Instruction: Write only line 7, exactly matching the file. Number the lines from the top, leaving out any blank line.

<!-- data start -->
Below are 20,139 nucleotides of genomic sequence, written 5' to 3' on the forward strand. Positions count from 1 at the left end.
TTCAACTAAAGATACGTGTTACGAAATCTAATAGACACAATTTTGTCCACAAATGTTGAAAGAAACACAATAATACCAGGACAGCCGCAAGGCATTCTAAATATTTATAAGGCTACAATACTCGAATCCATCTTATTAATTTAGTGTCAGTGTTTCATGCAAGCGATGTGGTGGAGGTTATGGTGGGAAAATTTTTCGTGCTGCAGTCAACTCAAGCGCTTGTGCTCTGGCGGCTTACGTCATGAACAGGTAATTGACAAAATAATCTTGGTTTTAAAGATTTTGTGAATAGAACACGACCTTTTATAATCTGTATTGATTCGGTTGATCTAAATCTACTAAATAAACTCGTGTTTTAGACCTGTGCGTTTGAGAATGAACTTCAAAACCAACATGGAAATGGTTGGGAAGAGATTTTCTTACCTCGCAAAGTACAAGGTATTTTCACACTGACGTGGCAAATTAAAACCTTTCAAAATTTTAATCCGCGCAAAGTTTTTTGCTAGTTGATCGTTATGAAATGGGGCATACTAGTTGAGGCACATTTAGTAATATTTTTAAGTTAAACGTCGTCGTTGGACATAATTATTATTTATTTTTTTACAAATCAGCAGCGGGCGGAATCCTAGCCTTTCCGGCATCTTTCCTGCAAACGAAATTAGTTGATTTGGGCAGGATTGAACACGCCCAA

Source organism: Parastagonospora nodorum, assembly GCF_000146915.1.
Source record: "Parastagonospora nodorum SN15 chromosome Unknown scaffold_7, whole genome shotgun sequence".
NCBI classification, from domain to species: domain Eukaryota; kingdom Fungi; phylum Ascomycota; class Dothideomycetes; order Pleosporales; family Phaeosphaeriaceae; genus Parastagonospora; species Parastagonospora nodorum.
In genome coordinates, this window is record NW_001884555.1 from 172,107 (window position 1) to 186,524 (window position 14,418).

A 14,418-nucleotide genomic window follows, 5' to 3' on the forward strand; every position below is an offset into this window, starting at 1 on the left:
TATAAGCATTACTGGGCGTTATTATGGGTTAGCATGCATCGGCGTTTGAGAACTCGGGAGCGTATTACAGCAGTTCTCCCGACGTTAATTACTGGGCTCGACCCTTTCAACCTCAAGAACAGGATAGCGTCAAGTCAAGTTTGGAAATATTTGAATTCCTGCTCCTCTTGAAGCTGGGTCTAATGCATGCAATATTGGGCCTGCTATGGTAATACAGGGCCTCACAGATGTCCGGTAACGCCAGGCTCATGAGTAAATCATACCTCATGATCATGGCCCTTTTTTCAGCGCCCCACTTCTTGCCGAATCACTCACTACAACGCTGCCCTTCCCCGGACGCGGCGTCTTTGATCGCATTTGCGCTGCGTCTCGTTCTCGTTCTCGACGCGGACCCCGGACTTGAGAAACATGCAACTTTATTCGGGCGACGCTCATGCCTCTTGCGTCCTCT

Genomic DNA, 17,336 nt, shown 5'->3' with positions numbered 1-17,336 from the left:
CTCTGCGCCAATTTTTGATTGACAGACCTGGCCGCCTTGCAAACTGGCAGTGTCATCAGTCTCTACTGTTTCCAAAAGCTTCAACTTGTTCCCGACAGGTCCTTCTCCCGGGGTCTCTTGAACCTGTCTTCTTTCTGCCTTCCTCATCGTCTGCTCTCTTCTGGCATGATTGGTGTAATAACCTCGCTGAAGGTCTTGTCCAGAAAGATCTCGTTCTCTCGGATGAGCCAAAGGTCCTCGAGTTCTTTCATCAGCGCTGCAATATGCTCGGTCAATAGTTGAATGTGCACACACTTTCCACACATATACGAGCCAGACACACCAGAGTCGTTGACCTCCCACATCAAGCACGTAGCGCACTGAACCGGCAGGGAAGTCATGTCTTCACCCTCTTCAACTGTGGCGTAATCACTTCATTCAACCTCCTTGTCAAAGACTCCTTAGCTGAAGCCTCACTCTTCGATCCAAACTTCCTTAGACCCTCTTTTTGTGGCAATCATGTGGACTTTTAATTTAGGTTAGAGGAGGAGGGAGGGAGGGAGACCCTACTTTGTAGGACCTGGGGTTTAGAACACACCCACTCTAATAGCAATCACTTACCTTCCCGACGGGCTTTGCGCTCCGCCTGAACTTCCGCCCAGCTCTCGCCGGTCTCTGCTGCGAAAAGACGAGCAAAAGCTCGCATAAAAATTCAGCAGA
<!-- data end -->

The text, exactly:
A 14,418-nucleotide genomic window follows, 5' to 3' on the forward strand; every position below is an offset into this window, starting at 1 on the left: